“Having students bring in music in which they are interested is really a powerful, powerful tool to get the students invested,” says Brkich. “I try to include hip-hop, some rap, some punk music and some rock and roll ... but the students will know the music in which they’re most interested.”

Using contemporary music in the classroom can be a challenge because it’s likely to be perceived as not academic and because lyrics are often explicit. Brkich suggests educators inform parents and administrators at the beginning of the year that they intend to address social-justice issues through song in their classrooms.

“I would always let my students know … [that] I don’t like the fact that there is racism. I don’t like the fact that there is sexism. I don’t like the fact that there is religious intolerance … [and that] I would be working to raise awareness of instances in the past and present where these things occur.”

The same strategy may apply for older songs as well. When parents are on board with a teacher’s intent, even disturbing lyrics, such as those in Billie Holiday’s song “Strange Fruit”—which graphically describe lynchings of the Jim Crow era—can be valuable teaching tools.

Giles presents “Strange Fruit” to his elementary school students in the context of a story about Billie Holiday’s bravery. “She was courageous to sing the song,” he says. “People told her not to sing the song because it was a horrible subject. She had to change recording companies …[but] it raised a tremendous amount of public awareness. I think in the long run it helped end lynchings.”

In the past, the hassle of records, cassette tapes, CDs, their requisite players and recording requirements have made it difficult for educators and students to bring music into the classroom, but today’s students have the Internet and mobile devices at their disposal.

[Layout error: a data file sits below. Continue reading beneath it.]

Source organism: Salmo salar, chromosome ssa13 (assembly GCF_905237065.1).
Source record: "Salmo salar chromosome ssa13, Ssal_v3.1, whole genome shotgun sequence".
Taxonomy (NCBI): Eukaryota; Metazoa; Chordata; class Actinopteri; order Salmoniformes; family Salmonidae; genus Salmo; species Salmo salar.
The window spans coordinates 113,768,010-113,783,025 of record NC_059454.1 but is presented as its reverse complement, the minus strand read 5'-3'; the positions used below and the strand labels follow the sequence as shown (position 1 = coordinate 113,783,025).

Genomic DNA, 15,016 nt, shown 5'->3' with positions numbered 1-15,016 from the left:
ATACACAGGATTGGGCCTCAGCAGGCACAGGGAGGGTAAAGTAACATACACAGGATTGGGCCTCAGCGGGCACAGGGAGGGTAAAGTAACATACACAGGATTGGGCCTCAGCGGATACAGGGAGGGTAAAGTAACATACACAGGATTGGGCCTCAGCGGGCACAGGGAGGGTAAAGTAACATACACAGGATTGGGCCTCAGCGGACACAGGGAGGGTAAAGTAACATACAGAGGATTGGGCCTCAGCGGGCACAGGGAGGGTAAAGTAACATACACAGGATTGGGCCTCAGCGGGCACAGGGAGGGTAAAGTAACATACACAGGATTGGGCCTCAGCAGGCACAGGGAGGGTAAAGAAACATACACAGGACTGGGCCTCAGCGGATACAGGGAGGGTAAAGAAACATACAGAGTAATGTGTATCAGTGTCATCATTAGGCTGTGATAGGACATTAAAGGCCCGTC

“Kids just punch in the name of their artist and the name of their song [into YouTube] and boom it’s there,” says Brkich. “Nowadays [they] have smartphones … flash drives, all sorts of things that make music a lot more transportable, and when it’s more transportable it’s a lot more easily brought into the classroom.”

This new accessibility, combined with the potential of protest songs to bridge both time and culture within a classroom, makes music a formidable teaching device. “I want the kids to realize that we’ve had a lot of problems to try to deal with in our society,” says Giles, “but there are lots of songs that focus on these issues and actually do make things a little better.”

“Students bringing in their own music and talking with each other to build their own communal sense of social justice through music … puts the power in the classroom into their hands,” says Brkich. 

Whether used as an entry point to discussion of past social movements or an examination of contemporary culture, protest music can reach students of all backgrounds with the message that they, like other young people before them, are an essential component of social change.

Teaching Tolerance illustration machine to scientific mesure music
Protest Music in the Science Classroom

Protest songs aren’t only for the social studies classroom. Socioscientific issues, such as stem-cell research and genetically modified food, are a great fit for science teachers who want to bring social justice into their curricula. As Brkich points out, “Music that addresses those topics would be very easy to implement into a science classroom.”

Students and a teacher, with a blue tint overlay and the Teaching Tolerance Toolkit watermark

Engage students in close reading and discussion of their favorite social justice songs.

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Learning for Justice in the South